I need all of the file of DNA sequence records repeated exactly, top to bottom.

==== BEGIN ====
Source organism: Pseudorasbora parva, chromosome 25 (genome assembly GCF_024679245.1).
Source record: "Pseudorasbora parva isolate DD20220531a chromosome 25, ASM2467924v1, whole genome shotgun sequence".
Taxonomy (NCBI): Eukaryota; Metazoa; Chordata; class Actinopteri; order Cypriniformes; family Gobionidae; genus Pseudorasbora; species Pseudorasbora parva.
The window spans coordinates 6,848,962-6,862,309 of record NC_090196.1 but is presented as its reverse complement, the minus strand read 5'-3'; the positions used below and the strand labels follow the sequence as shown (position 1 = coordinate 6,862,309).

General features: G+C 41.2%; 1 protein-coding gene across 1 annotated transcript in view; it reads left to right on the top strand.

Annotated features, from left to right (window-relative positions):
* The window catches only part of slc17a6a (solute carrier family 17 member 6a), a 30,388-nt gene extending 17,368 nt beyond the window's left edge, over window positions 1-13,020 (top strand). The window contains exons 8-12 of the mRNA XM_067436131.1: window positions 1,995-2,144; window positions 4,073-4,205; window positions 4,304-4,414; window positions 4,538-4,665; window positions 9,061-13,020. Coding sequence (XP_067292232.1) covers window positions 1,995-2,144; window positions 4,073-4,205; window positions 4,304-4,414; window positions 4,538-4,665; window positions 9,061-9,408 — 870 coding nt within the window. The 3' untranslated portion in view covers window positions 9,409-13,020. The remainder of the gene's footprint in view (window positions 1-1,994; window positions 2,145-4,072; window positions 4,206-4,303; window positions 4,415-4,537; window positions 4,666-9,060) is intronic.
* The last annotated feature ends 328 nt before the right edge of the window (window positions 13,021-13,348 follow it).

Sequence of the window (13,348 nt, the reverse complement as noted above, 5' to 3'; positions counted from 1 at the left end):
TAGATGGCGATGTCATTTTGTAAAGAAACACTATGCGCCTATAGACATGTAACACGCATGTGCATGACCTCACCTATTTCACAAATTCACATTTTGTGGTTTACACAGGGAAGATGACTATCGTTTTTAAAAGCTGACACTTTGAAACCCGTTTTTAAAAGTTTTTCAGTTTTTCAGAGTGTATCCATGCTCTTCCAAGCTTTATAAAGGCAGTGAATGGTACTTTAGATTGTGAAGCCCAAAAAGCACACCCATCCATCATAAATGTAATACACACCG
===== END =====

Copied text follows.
Source organism: Pseudorasbora parva, chromosome 25 (genome assembly GCF_024679245.1).
Source record: "Pseudorasbora parva isolate DD20220531a chromosome 25, ASM2467924v1, whole genome shotgun sequence".
Taxonomy (NCBI): Eukaryota; Metazoa; Chordata; class Actinopteri; order Cypriniformes; family Gobionidae; genus Pseudorasbora; species Pseudorasbora parva.
The window spans coordinates 6,848,962-6,862,309 of record NC_090196.1 but is presented as its reverse complement, the minus strand read 5'-3'; the positions used below and the strand labels follow the sequence as shown (position 1 = coordinate 6,862,309).

General features: G+C 41.2%; 1 protein-coding gene across 1 annotated transcript in view; it reads left to right on the top strand.

Annotated features, from left to right (window-relative positions):
* The window catches only part of slc17a6a (solute carrier family 17 member 6a), a 30,388-nt gene extending 17,368 nt beyond the window's left edge, over window positions 1-13,020 (top strand). The window contains exons 8-12 of the mRNA XM_067436131.1: window positions 1,995-2,144; window positions 4,073-4,205; window positions 4,304-4,414; window positions 4,538-4,665; window positions 9,061-13,020. Coding sequence (XP_067292232.1) covers window positions 1,995-2,144; window positions 4,073-4,205; window positions 4,304-4,414; window positions 4,538-4,665; window positions 9,061-9,408 — 870 coding nt within the window. The 3' untranslated portion in view covers window positions 9,409-13,020. The remainder of the gene's footprint in view (window positions 1-1,994; window positions 2,145-4,072; window positions 4,206-4,303; window positions 4,415-4,537; window positions 4,666-9,060) is intronic.
* The last annotated feature ends 328 nt before the right edge of the window (window positions 13,021-13,348 follow it).

Sequence of the window (13,348 nt, the reverse complement as noted above, 5' to 3'; positions counted from 1 at the left end):
TAGATGGCGATGTCATTTTGTAAAGAAACACTATGCGCCTATAGACATGTAACACGCATGTGCATGACCTCACCTATTTCACAAATTCACATTTTGTGGTTTACACAGGGAAGATGACTATCGTTTTTAAAAGCTGACACTTTGAAACCCGTTTTTAAAAGTTTTTCAGTTTTTCAGAGTGTATCCATGCTCTTCCAAGCTTTATAAAGGCAGTGAATGGTACTTTAGATTGTGAAGCCCAAAAAGCACACCCATCCATCATAAATGTAATACACACCG